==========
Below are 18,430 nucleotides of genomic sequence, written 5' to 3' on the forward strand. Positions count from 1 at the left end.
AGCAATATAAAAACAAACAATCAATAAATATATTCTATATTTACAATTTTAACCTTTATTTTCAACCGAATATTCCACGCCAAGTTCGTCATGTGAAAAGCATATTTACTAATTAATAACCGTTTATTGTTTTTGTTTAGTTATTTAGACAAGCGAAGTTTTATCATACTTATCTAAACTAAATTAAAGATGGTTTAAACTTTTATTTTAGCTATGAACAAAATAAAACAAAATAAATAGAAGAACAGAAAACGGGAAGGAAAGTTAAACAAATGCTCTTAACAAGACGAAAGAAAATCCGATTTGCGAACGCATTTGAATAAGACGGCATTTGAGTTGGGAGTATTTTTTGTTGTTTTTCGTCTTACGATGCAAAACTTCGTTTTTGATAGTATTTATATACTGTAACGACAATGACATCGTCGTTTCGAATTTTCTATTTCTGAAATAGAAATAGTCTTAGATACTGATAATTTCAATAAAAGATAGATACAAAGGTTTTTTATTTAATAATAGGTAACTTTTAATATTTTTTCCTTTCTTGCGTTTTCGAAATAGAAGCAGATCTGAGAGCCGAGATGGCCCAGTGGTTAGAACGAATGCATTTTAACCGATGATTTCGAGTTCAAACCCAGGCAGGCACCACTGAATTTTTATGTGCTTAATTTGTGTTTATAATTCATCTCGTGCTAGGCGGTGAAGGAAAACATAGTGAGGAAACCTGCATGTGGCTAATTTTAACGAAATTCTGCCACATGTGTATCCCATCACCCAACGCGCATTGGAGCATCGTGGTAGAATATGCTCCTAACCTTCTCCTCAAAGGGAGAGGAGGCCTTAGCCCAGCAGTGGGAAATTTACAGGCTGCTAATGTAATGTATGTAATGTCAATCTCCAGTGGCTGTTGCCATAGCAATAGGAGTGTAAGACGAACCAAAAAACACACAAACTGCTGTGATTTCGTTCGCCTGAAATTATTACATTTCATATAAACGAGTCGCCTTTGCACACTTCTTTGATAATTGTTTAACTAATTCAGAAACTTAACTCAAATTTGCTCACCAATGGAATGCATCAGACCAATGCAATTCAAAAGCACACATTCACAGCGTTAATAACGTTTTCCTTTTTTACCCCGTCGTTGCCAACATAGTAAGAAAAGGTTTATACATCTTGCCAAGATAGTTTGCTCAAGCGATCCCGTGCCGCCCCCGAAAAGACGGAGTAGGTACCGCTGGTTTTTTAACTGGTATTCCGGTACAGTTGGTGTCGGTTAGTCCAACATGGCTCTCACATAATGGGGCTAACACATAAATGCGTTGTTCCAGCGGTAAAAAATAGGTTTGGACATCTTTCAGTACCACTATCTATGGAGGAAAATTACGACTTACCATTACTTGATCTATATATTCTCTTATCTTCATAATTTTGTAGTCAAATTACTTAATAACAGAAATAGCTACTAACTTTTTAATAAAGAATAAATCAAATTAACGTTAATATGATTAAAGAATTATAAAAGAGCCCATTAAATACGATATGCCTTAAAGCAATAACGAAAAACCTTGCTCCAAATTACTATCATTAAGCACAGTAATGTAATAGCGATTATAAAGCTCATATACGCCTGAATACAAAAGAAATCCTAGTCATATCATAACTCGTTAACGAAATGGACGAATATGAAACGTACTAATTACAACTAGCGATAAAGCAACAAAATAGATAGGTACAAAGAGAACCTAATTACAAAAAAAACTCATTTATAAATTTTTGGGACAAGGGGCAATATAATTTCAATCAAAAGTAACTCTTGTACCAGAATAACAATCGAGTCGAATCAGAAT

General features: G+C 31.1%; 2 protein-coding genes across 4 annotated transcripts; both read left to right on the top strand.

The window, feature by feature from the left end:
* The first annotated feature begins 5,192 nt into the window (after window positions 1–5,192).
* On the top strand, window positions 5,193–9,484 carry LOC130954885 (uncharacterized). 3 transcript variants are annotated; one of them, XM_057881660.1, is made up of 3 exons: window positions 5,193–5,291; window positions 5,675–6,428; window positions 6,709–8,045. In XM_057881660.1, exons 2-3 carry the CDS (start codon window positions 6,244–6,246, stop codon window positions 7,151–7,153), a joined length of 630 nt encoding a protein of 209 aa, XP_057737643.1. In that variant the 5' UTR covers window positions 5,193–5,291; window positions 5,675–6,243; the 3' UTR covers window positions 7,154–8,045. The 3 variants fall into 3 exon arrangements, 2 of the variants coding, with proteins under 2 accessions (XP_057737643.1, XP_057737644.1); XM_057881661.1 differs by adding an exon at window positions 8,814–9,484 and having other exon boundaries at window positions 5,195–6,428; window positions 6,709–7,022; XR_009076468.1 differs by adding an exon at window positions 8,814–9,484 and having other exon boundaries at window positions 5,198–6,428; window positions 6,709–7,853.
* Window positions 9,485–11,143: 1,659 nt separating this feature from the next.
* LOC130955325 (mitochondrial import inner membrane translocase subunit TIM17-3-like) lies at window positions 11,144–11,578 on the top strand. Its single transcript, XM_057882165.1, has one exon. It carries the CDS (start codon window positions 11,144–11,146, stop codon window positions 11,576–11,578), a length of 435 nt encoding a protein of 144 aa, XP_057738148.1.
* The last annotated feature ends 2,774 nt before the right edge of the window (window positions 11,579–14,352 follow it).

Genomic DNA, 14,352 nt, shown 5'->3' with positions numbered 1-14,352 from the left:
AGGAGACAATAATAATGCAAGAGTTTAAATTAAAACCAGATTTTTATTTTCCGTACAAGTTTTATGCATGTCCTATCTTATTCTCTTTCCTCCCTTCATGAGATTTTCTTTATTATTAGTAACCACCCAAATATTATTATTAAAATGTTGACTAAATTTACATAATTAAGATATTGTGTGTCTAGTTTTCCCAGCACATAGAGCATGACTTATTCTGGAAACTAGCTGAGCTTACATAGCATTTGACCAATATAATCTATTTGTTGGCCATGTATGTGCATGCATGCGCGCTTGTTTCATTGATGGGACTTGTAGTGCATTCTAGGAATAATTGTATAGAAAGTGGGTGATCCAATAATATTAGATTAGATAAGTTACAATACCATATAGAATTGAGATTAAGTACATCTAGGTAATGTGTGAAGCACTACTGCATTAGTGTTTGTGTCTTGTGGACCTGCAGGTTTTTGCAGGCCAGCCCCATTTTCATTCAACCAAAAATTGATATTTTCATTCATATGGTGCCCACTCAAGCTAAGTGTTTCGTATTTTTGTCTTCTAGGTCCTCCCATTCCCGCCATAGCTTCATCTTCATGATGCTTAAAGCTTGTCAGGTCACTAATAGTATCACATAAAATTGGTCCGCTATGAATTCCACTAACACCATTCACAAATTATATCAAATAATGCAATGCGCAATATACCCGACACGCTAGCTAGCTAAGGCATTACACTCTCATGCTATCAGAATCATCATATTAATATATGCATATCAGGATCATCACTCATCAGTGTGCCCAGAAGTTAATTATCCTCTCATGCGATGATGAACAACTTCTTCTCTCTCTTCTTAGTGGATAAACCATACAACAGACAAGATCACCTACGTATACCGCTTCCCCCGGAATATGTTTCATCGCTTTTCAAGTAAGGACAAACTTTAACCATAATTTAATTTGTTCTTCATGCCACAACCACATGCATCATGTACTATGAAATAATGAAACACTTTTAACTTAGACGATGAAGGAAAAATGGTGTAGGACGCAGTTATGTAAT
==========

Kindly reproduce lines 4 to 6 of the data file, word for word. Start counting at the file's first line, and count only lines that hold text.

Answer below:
The window, feature by feature from the left end:
* The first annotated feature begins 5,192 nt into the window (after window positions 1–5,192).
* On the top strand, window positions 5,193–9,484 carry LOC130954885 (uncharacterized). 3 transcript variants are annotated; one of them, XM_057881660.1, is made up of 3 exons: window positions 5,193–5,291; window positions 5,675–6,428; window positions 6,709–8,045. In XM_057881660.1, exons 2-3 carry the CDS (start codon window positions 6,244–6,246, stop codon window positions 7,151–7,153), a joined length of 630 nt encoding a protein of 209 aa, XP_057737643.1. In that variant the 5' UTR covers window positions 5,193–5,291; window positions 5,675–6,243; the 3' UTR covers window positions 7,154–8,045. The 3 variants fall into 3 exon arrangements, 2 of the variants coding, with proteins under 2 accessions (XP_057737643.1, XP_057737644.1); XM_057881661.1 differs by adding an exon at window positions 8,814–9,484 and having other exon boundaries at window positions 5,195–6,428; window positions 6,709–7,022; XR_009076468.1 differs by adding an exon at window positions 8,814–9,484 and having other exon boundaries at window positions 5,198–6,428; window positions 6,709–7,853.